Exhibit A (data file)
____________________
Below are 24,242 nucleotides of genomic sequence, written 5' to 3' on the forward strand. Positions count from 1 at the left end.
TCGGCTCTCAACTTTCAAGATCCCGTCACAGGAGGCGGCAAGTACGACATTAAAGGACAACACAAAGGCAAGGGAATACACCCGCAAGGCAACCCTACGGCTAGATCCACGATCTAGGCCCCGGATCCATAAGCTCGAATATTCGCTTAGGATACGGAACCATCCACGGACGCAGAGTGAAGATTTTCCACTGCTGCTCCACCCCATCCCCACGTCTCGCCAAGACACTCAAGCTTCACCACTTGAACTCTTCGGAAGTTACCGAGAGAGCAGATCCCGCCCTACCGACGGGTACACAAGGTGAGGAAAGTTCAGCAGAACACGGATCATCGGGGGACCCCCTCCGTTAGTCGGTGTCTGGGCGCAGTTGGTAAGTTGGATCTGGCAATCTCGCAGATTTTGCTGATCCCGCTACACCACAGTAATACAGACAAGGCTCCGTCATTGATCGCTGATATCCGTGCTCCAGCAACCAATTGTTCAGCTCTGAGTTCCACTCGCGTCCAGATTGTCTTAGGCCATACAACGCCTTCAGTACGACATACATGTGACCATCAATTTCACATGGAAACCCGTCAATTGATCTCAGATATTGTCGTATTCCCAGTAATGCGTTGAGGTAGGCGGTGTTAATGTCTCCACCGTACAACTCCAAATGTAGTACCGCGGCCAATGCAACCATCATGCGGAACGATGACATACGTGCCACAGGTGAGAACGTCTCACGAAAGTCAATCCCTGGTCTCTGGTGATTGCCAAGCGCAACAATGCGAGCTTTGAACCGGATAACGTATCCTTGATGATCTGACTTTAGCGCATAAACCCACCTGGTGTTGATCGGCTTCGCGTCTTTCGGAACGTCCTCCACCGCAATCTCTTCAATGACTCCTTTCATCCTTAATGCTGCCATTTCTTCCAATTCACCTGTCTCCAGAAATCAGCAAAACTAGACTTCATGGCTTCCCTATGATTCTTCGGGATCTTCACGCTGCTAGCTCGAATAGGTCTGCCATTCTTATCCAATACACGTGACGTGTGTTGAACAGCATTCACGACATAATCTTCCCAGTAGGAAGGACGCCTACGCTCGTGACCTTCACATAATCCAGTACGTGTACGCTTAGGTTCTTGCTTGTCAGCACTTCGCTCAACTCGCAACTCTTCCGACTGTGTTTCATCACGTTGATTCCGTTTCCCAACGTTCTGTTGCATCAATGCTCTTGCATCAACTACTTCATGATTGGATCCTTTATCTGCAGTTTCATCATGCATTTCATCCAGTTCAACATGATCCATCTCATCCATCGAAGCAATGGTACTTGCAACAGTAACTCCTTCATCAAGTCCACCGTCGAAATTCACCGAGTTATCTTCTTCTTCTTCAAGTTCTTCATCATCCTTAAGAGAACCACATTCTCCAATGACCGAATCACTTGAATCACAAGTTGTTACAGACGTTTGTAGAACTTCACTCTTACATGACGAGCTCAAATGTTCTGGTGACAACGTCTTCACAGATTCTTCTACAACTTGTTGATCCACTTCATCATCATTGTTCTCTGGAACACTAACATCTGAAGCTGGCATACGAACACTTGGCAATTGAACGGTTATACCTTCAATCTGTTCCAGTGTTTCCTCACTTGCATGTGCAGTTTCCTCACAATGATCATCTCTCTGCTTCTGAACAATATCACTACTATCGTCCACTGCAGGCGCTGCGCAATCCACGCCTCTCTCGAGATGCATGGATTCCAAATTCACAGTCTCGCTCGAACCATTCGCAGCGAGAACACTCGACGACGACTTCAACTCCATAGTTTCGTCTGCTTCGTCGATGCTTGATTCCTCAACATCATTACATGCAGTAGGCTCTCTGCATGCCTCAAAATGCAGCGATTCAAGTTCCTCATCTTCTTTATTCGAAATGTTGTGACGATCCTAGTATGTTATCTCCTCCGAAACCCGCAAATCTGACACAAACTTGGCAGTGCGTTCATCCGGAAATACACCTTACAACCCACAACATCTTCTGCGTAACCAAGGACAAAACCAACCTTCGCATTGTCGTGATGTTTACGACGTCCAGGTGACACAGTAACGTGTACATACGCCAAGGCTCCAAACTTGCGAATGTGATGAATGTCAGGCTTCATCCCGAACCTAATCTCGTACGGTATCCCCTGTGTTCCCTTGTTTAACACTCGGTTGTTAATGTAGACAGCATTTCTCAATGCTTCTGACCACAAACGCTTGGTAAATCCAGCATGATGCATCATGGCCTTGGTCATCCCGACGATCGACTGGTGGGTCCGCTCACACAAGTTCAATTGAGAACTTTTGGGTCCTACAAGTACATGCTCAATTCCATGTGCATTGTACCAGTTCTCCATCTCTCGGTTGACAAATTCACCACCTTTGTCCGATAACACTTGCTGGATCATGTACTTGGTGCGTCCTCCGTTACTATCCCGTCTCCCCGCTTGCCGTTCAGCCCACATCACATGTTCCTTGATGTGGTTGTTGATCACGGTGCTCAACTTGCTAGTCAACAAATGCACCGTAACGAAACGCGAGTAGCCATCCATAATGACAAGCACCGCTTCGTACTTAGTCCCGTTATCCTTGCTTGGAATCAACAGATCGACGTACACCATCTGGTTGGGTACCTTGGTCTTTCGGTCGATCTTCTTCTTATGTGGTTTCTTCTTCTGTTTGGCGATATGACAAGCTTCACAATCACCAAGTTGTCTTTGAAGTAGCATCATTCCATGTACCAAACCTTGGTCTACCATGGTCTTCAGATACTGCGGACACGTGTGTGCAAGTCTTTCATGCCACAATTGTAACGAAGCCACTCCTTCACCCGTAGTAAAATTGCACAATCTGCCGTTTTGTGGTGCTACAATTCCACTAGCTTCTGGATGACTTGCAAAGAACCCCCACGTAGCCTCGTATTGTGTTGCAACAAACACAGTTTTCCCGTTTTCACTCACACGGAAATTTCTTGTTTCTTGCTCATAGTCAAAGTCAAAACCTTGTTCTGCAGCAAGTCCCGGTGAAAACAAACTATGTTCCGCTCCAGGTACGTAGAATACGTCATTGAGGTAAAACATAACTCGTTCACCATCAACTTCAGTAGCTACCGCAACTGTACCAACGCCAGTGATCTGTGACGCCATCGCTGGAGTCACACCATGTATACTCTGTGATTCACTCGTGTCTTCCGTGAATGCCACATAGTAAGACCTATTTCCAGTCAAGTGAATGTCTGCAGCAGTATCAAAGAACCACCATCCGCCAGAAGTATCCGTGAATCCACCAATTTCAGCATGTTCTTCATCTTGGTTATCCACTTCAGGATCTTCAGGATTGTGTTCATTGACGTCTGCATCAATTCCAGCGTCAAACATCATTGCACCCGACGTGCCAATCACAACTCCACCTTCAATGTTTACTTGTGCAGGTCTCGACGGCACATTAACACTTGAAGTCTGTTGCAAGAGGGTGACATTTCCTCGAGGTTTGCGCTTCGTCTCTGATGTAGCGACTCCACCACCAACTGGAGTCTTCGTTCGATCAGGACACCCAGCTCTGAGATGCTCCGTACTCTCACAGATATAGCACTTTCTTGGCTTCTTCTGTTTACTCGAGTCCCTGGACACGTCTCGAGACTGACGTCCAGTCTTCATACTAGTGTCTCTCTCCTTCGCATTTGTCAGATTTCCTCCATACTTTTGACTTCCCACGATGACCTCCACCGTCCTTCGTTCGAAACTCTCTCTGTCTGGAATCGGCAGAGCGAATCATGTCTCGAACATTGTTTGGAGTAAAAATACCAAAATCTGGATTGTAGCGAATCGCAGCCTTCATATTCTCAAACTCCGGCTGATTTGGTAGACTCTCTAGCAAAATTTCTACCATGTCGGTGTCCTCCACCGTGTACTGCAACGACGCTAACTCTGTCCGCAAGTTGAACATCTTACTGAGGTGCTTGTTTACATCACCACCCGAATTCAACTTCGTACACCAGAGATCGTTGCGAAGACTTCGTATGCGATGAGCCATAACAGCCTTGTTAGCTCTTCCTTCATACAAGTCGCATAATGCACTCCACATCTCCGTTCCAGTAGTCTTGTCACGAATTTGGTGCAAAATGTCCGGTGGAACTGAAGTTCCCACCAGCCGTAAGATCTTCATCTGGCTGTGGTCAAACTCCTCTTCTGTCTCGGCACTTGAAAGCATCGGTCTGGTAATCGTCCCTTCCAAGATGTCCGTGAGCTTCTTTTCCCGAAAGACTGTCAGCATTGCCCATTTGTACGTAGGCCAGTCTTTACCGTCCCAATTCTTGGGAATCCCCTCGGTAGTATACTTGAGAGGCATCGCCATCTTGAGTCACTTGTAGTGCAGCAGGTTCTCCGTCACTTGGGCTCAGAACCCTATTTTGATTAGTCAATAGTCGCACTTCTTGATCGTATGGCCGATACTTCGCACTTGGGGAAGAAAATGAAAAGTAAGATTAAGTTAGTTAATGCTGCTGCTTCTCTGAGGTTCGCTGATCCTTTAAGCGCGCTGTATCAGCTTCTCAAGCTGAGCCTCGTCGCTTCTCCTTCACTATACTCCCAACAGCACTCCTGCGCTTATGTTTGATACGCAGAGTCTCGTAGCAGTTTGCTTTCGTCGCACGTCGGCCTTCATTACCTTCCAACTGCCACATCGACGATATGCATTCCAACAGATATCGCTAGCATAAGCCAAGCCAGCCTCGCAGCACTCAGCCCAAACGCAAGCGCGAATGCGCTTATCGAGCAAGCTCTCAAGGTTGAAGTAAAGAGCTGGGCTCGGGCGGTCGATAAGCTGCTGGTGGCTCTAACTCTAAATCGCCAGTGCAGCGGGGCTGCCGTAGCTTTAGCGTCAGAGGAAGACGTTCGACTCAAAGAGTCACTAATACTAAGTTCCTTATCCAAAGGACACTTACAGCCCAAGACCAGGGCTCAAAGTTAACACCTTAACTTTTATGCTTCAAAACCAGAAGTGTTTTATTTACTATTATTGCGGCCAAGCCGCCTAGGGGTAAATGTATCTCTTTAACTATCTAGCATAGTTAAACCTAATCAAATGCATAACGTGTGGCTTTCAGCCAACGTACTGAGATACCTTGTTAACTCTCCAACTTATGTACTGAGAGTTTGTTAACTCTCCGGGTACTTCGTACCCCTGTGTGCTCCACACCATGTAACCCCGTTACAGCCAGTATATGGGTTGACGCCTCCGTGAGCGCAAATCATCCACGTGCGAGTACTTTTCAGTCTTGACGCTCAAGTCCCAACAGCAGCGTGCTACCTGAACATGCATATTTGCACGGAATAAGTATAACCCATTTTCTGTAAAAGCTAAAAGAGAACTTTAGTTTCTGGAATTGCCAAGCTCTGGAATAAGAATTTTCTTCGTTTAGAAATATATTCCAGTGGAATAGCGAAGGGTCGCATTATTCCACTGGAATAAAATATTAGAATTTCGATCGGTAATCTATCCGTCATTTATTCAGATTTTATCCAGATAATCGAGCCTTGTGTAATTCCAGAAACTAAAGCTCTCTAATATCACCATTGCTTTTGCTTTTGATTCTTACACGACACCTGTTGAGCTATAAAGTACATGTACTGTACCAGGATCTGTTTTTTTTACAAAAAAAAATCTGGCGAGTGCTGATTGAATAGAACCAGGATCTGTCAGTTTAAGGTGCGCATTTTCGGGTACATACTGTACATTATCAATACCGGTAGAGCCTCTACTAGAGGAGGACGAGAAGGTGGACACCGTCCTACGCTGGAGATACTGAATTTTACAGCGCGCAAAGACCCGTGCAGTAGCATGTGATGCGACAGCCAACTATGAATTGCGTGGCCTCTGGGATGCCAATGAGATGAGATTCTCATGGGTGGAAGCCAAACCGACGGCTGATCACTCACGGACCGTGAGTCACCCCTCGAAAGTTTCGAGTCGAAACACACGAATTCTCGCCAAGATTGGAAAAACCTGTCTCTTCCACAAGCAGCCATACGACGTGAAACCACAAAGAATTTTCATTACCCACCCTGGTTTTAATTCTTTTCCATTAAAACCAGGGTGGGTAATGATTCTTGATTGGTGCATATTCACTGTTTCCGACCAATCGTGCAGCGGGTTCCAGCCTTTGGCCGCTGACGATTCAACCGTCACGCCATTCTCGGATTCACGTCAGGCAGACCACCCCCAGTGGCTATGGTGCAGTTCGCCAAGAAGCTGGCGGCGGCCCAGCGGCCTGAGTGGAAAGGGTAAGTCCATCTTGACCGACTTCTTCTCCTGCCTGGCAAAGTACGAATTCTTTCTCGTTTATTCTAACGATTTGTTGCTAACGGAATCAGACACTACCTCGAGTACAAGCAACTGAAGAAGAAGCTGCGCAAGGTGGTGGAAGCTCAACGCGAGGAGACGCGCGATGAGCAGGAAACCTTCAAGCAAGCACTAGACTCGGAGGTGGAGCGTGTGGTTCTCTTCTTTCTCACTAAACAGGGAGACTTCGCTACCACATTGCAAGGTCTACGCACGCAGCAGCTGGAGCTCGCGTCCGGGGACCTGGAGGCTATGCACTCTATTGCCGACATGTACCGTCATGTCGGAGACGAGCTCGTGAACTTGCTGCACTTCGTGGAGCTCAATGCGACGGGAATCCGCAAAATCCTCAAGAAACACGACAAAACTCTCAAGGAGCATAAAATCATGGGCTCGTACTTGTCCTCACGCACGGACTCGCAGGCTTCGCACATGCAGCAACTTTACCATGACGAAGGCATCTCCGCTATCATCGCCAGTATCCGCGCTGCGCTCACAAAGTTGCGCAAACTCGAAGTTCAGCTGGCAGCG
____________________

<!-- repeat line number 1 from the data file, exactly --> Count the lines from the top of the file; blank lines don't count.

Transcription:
Below are 24,242 nucleotides of genomic sequence, written 5' to 3' on the forward strand. Positions count from 1 at the left end.